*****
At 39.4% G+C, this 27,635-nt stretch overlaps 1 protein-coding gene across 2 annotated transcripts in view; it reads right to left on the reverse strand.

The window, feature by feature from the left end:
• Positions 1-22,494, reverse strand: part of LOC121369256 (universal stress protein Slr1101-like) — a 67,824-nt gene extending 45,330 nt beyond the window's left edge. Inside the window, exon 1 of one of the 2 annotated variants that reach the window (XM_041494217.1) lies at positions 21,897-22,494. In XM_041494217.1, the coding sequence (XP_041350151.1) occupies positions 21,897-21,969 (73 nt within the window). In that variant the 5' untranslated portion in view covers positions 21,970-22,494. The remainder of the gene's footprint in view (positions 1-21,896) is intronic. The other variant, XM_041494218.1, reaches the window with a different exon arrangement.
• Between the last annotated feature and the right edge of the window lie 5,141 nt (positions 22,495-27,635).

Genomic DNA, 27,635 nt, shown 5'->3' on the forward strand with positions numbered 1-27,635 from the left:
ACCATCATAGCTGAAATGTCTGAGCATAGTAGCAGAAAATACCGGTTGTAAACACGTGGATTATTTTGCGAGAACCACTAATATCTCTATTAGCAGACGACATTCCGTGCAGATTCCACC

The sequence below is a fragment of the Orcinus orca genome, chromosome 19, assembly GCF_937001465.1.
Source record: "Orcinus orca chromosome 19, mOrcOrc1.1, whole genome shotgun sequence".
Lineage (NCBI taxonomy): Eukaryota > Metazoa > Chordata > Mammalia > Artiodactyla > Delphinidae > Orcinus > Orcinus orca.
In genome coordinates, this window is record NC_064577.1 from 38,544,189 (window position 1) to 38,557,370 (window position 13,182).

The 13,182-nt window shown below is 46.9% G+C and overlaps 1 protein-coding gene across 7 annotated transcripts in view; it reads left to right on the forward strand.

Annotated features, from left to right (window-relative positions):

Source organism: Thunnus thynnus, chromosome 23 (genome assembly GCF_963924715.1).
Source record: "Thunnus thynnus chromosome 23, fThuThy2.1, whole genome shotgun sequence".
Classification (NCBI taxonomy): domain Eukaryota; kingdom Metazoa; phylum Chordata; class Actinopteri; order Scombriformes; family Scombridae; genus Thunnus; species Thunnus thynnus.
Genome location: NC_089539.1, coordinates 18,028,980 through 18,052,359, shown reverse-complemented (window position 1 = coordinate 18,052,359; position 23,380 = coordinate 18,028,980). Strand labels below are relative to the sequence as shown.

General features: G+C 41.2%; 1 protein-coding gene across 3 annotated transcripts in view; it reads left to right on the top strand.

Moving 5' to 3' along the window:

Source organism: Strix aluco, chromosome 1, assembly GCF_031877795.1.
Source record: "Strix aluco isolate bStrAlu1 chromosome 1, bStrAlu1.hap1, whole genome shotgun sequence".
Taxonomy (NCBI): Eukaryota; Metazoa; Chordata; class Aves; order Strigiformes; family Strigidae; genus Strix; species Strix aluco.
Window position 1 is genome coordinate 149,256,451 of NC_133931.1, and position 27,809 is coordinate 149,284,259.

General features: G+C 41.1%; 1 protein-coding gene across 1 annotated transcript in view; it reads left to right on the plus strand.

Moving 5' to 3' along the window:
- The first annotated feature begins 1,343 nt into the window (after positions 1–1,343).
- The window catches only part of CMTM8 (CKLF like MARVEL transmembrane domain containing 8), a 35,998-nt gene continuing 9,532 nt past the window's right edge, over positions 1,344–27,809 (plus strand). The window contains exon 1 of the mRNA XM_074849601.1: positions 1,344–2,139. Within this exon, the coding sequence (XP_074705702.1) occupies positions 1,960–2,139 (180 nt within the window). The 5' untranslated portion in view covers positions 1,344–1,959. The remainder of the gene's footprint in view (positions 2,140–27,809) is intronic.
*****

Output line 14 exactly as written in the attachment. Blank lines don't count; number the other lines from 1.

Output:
Source record: "Thunnus thynnus chromosome 23, fThuThy2.1, whole genome shotgun sequence".